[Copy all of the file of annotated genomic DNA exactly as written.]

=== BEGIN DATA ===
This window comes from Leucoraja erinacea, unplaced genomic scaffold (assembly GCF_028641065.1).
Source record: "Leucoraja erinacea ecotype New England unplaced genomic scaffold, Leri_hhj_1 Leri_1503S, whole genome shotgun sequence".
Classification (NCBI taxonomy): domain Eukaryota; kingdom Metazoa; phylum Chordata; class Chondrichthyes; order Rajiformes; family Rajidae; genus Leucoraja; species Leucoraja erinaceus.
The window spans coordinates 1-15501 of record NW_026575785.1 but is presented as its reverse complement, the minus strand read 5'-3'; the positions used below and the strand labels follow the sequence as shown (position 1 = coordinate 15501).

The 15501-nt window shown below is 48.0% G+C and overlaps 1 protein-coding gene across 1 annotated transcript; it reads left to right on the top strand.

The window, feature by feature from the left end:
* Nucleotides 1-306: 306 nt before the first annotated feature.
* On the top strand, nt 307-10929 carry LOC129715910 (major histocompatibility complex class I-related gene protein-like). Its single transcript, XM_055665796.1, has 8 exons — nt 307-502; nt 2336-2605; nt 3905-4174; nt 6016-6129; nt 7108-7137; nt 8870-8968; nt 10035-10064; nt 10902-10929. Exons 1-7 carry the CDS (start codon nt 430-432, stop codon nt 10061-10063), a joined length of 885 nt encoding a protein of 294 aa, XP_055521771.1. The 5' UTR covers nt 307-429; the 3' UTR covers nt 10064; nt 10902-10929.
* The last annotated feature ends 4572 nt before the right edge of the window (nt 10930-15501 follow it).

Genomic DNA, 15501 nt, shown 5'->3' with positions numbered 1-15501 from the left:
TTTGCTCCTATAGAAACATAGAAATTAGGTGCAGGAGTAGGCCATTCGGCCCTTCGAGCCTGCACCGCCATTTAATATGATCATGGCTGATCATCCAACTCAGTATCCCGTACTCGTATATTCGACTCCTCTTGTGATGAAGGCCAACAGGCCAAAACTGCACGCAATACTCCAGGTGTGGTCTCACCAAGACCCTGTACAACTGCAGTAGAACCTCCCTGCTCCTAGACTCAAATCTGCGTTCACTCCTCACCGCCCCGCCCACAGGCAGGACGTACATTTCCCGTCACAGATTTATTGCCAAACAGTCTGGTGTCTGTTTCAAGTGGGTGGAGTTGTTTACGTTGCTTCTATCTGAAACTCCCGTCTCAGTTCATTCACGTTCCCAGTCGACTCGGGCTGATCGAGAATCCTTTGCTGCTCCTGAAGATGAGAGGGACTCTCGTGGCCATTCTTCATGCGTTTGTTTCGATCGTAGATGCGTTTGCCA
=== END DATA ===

This window comes from Leucoraja erinacea, unplaced genomic scaffold (assembly GCF_028641065.1).
Source record: "Leucoraja erinacea ecotype New England unplaced genomic scaffold, Leri_hhj_1 Leri_1503S, whole genome shotgun sequence".
Classification (NCBI taxonomy): domain Eukaryota; kingdom Metazoa; phylum Chordata; class Chondrichthyes; order Rajiformes; family Rajidae; genus Leucoraja; species Leucoraja erinaceus.
The window spans coordinates 1-15501 of record NW_026575785.1 but is presented as its reverse complement, the minus strand read 5'-3'; the positions used below and the strand labels follow the sequence as shown (position 1 = coordinate 15501).

The 15501-nt window shown below is 48.0% G+C and overlaps 1 protein-coding gene across 1 annotated transcript; it reads left to right on the top strand.

The window, feature by feature from the left end:
* Nucleotides 1-306: 306 nt before the first annotated feature.
* On the top strand, nt 307-10929 carry LOC129715910 (major histocompatibility complex class I-related gene protein-like). Its single transcript, XM_055665796.1, has 8 exons — nt 307-502; nt 2336-2605; nt 3905-4174; nt 6016-6129; nt 7108-7137; nt 8870-8968; nt 10035-10064; nt 10902-10929. Exons 1-7 carry the CDS (start codon nt 430-432, stop codon nt 10061-10063), a joined length of 885 nt encoding a protein of 294 aa, XP_055521771.1. The 5' UTR covers nt 307-429; the 3' UTR covers nt 10064; nt 10902-10929.
* The last annotated feature ends 4572 nt before the right edge of the window (nt 10930-15501 follow it).

Genomic DNA, 15501 nt, shown 5'->3' with positions numbered 1-15501 from the left:
TTTGCTCCTATAGAAACATAGAAATTAGGTGCAGGAGTAGGCCATTCGGCCCTTCGAGCCTGCACCGCCATTTAATATGATCATGGCTGATCATCCAACTCAGTATCCCGTACTCGTATATTCGACTCCTCTTGTGATGAAGGCCAACAGGCCAAAACTGCACGCAATACTCCAGGTGTGGTCTCACCAAGACCCTGTACAACTGCAGTAGAACCTCCCTGCTCCTAGACTCAAATCTGCGTTCACTCCTCACCGCCCCGCCCACAGGCAGGACGTACATTTCCCGTCACAGATTTATTGCCAAACAGTCTGGTGTCTGTTTCAAGTGGGTGGAGTTGTTTACGTTGCTTCTATCTGAAACTCCCGTCTCAGTTCATTCACGTTCCCAGTCGACTCGGGCTGATCGAGAATCCTTTGCTGCTCCTGAAGATGAGAGGGACTCTCGTGGCCATTCTTCATGCGTTTGTTTCGATCGTAGATGCGTTTGCCA